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Science. 2015 Apr 17;348(6232):347-52. doi: 10.1126/science.aaa2958. Epub 2015 Mar 12.

Axonal regeneration. Systemic administration of epothilone B promotes axon regeneration after spinal cord injury.

Author information

1
Axonal Growth and Regeneration, German Center for Neurodegenerative Diseases, Ludwig-Erhard-Allee 2, 53175 Bonn, Germany.
2
The Miami Project to Cure Paralysis, University of Miami Miller School of Medicine, 1095 Northwest 14th Terrace, Miami, FL33136, USA.
3
Spinal Cord Injury Center, Heidelberg University Hospital, Schlierbacher Landstr. 200A, 69118 Heidelberg, Germany.
4
Institute for Neuropathology, RWTH Aachen University, Steinbergweg 20, 52074, Aachen, Germany. Jülich-Aachen Research Alliance-Translational Brain Medicine.
5
Institute of Reconstructive Neurobiology, Life&Brain Center, University of Bonn and Hertie Foundation, Sigmund-Freud-Strasse 25, 53127 Bonn, Germany.
6
Departments of Pathology, Biochemistry and Molecular Biology, University of Miami School of Medicine, Miami, FL 33101, USA.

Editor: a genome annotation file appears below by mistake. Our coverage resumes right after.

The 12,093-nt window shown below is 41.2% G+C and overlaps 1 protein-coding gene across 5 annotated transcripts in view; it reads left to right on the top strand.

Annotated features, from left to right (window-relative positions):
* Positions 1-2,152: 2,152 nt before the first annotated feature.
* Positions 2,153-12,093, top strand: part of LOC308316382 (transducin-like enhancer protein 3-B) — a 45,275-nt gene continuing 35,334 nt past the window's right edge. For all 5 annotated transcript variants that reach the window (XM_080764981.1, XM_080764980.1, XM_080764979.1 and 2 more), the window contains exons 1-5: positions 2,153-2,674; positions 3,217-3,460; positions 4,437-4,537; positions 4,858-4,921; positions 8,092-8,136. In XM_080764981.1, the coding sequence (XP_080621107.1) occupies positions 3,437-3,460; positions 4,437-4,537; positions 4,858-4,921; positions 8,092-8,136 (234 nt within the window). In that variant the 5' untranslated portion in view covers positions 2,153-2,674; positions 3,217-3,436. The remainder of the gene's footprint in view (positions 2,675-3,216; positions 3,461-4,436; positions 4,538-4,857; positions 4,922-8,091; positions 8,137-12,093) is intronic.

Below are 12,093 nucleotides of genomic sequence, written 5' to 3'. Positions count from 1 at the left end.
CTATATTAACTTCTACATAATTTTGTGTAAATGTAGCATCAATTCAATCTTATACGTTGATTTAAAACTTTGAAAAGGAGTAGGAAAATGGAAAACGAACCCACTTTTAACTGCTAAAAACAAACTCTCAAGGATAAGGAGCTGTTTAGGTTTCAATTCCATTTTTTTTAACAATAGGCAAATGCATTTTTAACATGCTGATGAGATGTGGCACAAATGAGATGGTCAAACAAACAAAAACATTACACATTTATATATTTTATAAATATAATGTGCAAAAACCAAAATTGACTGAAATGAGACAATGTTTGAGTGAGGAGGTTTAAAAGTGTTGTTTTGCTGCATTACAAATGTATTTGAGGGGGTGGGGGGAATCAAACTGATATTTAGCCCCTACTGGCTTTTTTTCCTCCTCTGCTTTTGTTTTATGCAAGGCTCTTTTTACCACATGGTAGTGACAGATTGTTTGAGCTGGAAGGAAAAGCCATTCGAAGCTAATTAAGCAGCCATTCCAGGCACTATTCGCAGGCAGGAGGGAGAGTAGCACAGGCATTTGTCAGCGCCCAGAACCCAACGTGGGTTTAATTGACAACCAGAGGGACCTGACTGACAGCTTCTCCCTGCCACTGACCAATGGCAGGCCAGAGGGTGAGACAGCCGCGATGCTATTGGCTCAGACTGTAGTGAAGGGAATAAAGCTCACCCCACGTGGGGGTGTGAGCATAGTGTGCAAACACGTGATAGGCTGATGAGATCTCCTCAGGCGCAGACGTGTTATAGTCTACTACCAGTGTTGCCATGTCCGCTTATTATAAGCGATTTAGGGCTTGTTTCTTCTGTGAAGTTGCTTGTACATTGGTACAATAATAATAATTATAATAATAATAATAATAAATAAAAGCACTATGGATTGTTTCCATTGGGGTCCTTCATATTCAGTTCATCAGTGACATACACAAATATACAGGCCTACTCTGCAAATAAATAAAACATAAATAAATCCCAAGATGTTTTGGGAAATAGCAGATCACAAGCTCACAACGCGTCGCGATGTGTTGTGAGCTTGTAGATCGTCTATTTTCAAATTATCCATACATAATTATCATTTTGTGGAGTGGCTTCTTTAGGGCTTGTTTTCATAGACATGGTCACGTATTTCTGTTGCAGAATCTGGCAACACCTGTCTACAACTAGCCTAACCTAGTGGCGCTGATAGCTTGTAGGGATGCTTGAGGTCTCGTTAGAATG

7
Axonal Growth and Regeneration, German Center for Neurodegenerative Diseases, Ludwig-Erhard-Allee 2, 53175 Bonn, Germany. frank.bradke@dzne.de.

Abstract

After central nervous system (CNS) injury, inhibitory factors in the lesion scar and poor axon growth potential prevent axon regeneration. Microtubule stabilization reduces scarring and promotes axon growth. However, the cellular mechanisms of this dual effect remain unclear. Here, delayed systemic administration of a blood-brain barrier-permeable microtubule-stabilizing drug, epothilone B (epoB), decreased scarring after rodent spinal cord injury (SCI) by abrogating polarization and directed migration of scar-forming fibroblasts. Conversely, epothilone B reactivated neuronal polarization by inducing concerted microtubule polymerization into the axon tip, which propelled axon growth through an inhibitory environment. Together, these drug-elicited effects promoted axon regeneration and improved motor function after SCI. With recent clinical approval, epothilones hold promise for clinical use after CNS injury.

PMID:
25765066
PMCID:
PMC4445125
DOI:
10.1126/science.aaa2958
[Indexed for MEDLINE]
Free PMC Article

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